Why PR pros shouldn’t confuse influencers with journalists

PR pros are looking to adapt to a new media landscape but with change always comes unscrupulous opportunists. Here’s how PR pros can help preserve an independent press.

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The social media influencer era has become a Wild West free-for-all while lawmakers and key players struggle to catch up.

What standards and responsibilities fall to an influencer with a large Instagram following when he or she shares a picture of thier favorite beer brand? They may have been paid by the brand or may just be sharing their happy hour beverage of choice.

Is it common practice for PR and social media representatives to pay an influencer to post about a brand? Yes. Does the lady responsible for Doug the Pug get paid by Netflix to produce videos promoting its original series “Stranger Things“? Probably, and that’s fine.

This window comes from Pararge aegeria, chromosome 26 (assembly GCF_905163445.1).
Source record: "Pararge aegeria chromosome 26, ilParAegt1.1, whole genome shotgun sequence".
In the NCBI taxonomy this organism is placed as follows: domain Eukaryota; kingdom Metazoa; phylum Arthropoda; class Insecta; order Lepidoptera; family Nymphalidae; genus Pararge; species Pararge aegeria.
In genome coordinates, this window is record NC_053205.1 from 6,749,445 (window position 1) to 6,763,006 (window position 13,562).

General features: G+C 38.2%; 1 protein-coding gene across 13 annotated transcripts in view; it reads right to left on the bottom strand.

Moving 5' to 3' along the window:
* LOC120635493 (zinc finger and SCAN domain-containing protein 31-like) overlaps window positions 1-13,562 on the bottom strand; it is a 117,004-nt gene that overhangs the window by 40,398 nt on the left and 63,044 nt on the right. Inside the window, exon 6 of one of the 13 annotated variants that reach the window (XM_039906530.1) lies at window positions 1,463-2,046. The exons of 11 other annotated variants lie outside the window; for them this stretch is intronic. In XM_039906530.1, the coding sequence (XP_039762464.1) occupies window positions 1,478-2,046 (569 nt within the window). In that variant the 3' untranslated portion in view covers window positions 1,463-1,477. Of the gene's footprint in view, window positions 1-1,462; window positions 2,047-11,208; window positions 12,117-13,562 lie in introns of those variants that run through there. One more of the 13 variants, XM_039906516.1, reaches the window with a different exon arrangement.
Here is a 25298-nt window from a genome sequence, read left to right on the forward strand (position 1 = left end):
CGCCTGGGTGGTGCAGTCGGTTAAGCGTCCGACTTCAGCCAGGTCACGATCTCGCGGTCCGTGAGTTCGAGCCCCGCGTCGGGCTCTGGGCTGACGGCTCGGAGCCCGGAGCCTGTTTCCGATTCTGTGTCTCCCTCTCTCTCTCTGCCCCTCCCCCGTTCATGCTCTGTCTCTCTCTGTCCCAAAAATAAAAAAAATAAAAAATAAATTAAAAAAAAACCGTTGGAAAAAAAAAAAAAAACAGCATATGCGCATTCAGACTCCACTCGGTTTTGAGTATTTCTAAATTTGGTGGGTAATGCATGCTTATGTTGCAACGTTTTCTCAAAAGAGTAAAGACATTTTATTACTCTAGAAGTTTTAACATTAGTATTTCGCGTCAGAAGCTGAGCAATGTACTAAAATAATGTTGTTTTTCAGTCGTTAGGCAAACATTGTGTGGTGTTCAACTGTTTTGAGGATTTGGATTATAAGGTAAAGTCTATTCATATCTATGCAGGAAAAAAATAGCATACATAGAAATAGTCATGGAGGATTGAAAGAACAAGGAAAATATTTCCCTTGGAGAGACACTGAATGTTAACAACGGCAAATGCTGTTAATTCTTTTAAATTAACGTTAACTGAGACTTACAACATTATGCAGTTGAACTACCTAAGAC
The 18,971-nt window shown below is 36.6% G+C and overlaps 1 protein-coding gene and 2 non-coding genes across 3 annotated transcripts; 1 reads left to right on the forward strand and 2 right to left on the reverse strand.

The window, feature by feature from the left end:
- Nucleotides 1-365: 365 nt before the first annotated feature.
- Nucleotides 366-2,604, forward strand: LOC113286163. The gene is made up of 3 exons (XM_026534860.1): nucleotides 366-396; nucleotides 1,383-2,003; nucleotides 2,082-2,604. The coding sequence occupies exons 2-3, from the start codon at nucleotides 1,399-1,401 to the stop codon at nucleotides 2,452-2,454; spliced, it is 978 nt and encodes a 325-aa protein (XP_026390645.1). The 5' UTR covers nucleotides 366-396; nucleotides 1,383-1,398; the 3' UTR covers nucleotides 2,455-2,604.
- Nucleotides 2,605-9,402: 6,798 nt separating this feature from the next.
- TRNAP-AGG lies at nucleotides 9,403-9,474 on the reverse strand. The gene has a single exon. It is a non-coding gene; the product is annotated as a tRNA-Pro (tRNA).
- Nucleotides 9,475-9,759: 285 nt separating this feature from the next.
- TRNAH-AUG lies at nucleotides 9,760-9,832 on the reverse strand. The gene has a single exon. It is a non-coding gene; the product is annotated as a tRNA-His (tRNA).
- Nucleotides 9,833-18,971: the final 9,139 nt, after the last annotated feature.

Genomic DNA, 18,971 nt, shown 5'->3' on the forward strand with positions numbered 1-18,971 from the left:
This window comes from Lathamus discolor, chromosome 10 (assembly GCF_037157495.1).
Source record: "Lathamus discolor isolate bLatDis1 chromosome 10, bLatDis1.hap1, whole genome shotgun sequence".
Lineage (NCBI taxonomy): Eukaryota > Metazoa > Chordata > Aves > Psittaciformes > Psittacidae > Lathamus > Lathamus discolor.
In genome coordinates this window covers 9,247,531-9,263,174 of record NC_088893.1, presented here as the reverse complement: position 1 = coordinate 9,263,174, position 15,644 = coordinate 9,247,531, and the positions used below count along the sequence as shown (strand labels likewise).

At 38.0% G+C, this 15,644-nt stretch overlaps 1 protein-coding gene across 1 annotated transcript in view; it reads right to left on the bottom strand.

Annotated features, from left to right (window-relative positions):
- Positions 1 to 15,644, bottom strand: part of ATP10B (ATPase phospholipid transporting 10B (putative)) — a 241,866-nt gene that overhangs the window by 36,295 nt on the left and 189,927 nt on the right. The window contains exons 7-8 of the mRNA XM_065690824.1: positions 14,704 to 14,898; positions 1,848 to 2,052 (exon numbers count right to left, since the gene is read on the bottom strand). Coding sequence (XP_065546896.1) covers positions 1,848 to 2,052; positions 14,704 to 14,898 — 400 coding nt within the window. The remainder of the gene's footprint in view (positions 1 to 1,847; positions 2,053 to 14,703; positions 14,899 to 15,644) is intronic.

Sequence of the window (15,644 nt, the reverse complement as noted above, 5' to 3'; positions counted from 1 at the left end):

What’s troubling is when the lines become blurred between influencers and traditional journalists.

One example of this came up this past holiday season when my team responded to a HARO query from a Buzzfeed contributor. The contributor was looking for “best in show” products for his 2017 holiday gift guide roundup. One of my PR coordinators responded to his query and was excited when she received the news that yes, Buzzfeed would feature our client in the gift guide pending a product sample. Done and done.

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